Friday, October 31, 2008
Friday, October 24, 2008
Which I am not.
I have to sneak up behind the stupid thing and unplug the air pump before Toby will walk by. I encourage him to be brave while explaining how it is not a real person, just a blown-up Halloween decoration. But it doesn't seem fair. Reality is very elastic to him and I toss truth and illusion around in an ironically confusing jumble. This ugly, scary thing he can see is not real. The invisible, silent, elusive God is.
"God is bigger than those scary things," I say as I whisk he and Charlie past the skeletal hand reaching forth from its bloody grave. He looks at the grave skeptically and I know I failed the writer's highest calling: show, don't tell.
At night we say our prayers as he crawls into bed. "Where is God?" he says unphilosophically, as if asking for the nearest bathroom. "God is everywhere," I offer because I can't think of an unlousy answer. He sits up quickly and looks at his mattress in confusion. "Am I squishing him?" Excellent question.
No dear, mommy is.
I've been a Christian so long that I barf out illogical religious rhetoric when I don't know what to say. Which is a lot. Toby is bright for three and I can see doubt on his face. Maybe it is my own reflection. Inside, my heart longs for God-- the God who satisfies, the God I used to trust. But an inflatable Death looms in front of my eyes and I can't reach the plug.
My boys are precious and I want them to know a powerful, real Savior.
God, start with me.
Thursday, October 16, 2008
And by respond I quote from their editorial guidelines: "Each article idea will receive the attention it deserves." Ouch. I feel sorry for my poor little query whimpering in cyberspace all alone.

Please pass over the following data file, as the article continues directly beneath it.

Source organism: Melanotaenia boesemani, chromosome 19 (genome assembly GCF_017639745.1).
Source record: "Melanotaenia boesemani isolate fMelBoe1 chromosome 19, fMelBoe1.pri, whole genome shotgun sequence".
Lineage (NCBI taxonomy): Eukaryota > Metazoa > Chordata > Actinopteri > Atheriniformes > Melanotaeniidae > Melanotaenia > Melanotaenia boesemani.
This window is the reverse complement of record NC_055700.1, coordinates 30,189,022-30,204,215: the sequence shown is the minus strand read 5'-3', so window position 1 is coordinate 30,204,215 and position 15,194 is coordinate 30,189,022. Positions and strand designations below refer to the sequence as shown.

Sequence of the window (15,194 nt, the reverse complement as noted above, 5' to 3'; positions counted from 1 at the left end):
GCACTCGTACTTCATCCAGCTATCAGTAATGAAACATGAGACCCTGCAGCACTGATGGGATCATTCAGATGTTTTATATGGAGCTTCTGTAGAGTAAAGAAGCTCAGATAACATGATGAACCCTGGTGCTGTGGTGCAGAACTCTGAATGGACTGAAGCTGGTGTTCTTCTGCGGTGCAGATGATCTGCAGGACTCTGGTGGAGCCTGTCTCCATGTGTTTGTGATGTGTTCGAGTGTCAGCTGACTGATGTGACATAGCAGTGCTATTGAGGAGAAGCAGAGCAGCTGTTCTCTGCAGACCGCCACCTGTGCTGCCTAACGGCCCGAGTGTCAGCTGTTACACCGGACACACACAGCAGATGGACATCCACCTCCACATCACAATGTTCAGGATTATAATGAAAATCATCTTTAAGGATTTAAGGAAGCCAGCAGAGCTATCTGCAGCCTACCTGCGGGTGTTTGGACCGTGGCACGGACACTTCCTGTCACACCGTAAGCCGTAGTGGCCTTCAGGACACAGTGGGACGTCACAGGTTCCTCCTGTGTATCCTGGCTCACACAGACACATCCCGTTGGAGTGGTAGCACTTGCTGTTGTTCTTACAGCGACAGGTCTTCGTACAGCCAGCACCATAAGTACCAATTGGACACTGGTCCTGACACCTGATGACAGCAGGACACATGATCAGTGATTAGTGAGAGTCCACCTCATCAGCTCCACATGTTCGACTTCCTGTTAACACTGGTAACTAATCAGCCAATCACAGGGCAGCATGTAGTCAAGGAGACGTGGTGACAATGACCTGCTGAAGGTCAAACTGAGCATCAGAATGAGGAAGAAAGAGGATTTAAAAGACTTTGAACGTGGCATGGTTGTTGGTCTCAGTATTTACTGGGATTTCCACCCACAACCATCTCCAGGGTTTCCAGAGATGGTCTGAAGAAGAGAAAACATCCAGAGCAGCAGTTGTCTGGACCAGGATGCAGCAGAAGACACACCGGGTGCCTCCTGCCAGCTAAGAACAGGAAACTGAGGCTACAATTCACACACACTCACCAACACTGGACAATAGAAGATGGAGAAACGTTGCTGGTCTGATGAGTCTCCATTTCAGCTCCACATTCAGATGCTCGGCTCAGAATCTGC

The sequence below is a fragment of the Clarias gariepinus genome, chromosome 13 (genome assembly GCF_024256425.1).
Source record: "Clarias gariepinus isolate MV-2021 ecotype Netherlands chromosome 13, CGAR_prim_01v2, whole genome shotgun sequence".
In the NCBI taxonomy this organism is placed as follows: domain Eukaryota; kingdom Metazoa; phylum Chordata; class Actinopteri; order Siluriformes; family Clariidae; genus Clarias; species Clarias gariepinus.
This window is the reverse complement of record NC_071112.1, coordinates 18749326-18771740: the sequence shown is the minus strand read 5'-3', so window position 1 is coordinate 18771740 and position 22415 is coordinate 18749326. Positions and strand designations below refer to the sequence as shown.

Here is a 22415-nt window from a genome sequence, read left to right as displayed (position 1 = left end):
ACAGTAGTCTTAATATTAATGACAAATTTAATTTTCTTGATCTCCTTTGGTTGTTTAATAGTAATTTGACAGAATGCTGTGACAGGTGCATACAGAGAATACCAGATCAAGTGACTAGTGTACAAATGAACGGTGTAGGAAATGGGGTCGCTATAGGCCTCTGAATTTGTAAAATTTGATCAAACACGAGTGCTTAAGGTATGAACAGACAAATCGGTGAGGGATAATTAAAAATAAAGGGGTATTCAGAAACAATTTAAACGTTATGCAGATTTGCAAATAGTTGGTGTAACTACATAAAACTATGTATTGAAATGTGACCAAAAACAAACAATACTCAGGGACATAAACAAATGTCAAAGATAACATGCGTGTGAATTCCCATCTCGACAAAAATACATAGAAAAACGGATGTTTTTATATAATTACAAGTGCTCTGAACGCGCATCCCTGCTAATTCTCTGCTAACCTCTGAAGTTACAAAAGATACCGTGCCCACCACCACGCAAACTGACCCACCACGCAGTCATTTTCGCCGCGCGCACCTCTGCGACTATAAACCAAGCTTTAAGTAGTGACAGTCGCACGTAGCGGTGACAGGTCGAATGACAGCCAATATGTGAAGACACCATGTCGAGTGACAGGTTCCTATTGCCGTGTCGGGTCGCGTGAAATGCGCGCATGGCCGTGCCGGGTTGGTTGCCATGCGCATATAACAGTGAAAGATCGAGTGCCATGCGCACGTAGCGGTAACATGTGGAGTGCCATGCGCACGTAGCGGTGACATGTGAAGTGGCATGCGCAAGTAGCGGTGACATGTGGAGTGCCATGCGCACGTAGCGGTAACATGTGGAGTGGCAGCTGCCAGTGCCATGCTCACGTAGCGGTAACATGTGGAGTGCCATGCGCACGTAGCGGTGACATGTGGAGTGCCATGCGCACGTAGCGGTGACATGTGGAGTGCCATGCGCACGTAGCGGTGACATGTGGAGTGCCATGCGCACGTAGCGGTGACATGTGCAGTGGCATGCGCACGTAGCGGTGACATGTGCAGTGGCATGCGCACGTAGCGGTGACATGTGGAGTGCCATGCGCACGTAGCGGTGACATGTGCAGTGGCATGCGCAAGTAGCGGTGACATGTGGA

I promise I will not junk up Tales From the Running Mama with the tragic epic of a wanna be writer, however, since a lot of you are going down this same road, I thought you might like a little update here and there. So, if you ever wondered what you are doing thinking your writing has actual monetary value, I know exactly how you feel. I am thirty years old now, and my seventh grade self I would kick me if I didn't try.
And trying is pretty exhilarating.
Wednesday, October 15, 2008
Wednesday, October 8, 2008
Its me and him. And we are the same because he is three and I carried him not long ago, not long ago at all. I knew there would be a day that he suddenly noticed, anatomically speaking. A moment when I shrugged my shoulders and admitted with a lump in my throat that he'd probably known for awhile. I imagined an awkwardly encoded conversation regarding the important "parts". He would be old, you know, years from now when I am ready to let him go. Years from now. Instead, I realized that boys and girls are different long before "parts" have any relevance and letting him go is happening now, in a slow frenzy that I will never be ready for.
Since school started, there has been Ava. She captivated him with her brown-eyed beauty. He mentions her freely while talking about storybook time or music class. His teacher stopped me the other day to tell me all about their chase game on the playground (which I found positively un-funny).
I decided to ask him about her. Tell me about Ava, I said. His eyes gleamed and it hurt me a little. He told me about sitting beside her at chapel, and asking her to be his friend. He told me about the toys they play with in class and what they make in art. He narrated conversations and pointed out the matching color of her hair in a picture book nearby. He told me about the rescuers. The game where Ava is in trouble and he saves her day. Mommy I save Ava, he said, like I am Fireman Sam.
His hands are chubby and he hasn't grown into his wide sparkling eyes, but he already feels the desire of a man's heart to be the hero. You are not a man! I want to say. You are my little boy! That is how I want it to stay. Let's go play trains, because I want you to need me forever. Years from now, we will talk about grown-up things and then you can go search for your princess and save her day.
Years from now.
Later we sit together in the big chair because it is storming outside and he is scared. "You are my favorite girl, mommy" he says with his head on my shoulder. I can smell his head smell. I kiss it slowly, and wonder how something can fill you with so much pleasure and pain at the same time.
Toby, what a man you will be.
(Years from now.)